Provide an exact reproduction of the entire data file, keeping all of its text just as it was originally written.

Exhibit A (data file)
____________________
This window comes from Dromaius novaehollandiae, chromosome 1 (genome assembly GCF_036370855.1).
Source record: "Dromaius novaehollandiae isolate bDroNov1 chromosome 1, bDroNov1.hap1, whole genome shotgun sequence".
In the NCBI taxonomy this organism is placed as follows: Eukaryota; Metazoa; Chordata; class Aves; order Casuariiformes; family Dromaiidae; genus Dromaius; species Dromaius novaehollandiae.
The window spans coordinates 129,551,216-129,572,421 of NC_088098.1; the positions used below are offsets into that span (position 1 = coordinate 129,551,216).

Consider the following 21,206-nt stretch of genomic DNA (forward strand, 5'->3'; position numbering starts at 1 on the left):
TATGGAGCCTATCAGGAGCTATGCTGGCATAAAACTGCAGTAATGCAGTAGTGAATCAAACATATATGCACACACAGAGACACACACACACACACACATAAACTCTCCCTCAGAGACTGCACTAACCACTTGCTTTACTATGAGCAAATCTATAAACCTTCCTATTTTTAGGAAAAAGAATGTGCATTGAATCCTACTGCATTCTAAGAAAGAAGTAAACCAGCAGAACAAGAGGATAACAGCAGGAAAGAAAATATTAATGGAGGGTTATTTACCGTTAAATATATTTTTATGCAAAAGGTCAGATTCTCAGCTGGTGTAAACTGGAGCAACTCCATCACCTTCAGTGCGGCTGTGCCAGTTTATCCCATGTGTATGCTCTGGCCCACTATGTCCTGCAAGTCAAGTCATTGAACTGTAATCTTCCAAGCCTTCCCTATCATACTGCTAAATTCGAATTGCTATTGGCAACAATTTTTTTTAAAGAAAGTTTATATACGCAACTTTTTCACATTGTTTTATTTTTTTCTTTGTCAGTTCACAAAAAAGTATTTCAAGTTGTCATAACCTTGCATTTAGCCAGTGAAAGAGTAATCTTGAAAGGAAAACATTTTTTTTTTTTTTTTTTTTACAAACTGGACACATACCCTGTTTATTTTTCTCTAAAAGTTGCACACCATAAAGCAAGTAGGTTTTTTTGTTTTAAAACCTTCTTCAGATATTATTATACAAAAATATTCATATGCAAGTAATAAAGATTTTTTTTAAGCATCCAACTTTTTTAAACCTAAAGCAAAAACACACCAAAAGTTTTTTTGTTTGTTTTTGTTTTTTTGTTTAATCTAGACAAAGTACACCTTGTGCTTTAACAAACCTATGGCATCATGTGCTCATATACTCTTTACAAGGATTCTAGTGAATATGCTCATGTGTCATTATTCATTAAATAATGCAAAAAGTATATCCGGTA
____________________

This window comes from Dromaius novaehollandiae, chromosome 1 (genome assembly GCF_036370855.1).
Source record: "Dromaius novaehollandiae isolate bDroNov1 chromosome 1, bDroNov1.hap1, whole genome shotgun sequence".
In the NCBI taxonomy this organism is placed as follows: Eukaryota; Metazoa; Chordata; class Aves; order Casuariiformes; family Dromaiidae; genus Dromaius; species Dromaius novaehollandiae.
The window spans coordinates 129,551,216-129,572,421 of NC_088098.1; the positions used below are offsets into that span (position 1 = coordinate 129,551,216).

Consider the following 21,206-nt stretch of genomic DNA (forward strand, 5'->3'; position numbering starts at 1 on the left):
TATGGAGCCTATCAGGAGCTATGCTGGCATAAAACTGCAGTAATGCAGTAGTGAATCAAACATATATGCACACACAGAGACACACACACACACACACATAAACTCTCCCTCAGAGACTGCACTAACCACTTGCTTTACTATGAGCAAATCTATAAACCTTCCTATTTTTAGGAAAAAGAATGTGCATTGAATCCTACTGCATTCTAAGAAAGAAGTAAACCAGCAGAACAAGAGGATAACAGCAGGAAAGAAAATATTAATGGAGGGTTATTTACCGTTAAATATATTTTTATGCAAAAGGTCAGATTCTCAGCTGGTGTAAACTGGAGCAACTCCATCACCTTCAGTGCGGCTGTGCCAGTTTATCCCATGTGTATGCTCTGGCCCACTATGTCCTGCAAGTCAAGTCATTGAACTGTAATCTTCCAAGCCTTCCCTATCATACTGCTAAATTCGAATTGCTATTGGCAACAATTTTTTTTAAAGAAAGTTTATATACGCAACTTTTTCACATTGTTTTATTTTTTTCTTTGTCAGTTCACAAAAAAGTATTTCAAGTTGTCATAACCTTGCATTTAGCCAGTGAAAGAGTAATCTTGAAAGGAAAACATTTTTTTTTTTTTTTTTTTTACAAACTGGACACATACCCTGTTTATTTTTCTCTAAAAGTTGCACACCATAAAGCAAGTAGGTTTTTTTGTTTTAAAACCTTCTTCAGATATTATTATACAAAAATATTCATATGCAAGTAATAAAGATTTTTTTTAAGCATCCAACTTTTTTAAACCTAAAGCAAAAACACACCAAAAGTTTTTTTGTTTGTTTTTGTTTTTTTGTTTAATCTAGACAAAGTACACCTTGTGCTTTAACAAACCTATGGCATCATGTGCTCATATACTCTTTACAAGGATTCTAGTGAATATGCTCATGTGTCATTATTCATTAAATAATGCAAAAAGTATATCCGGTA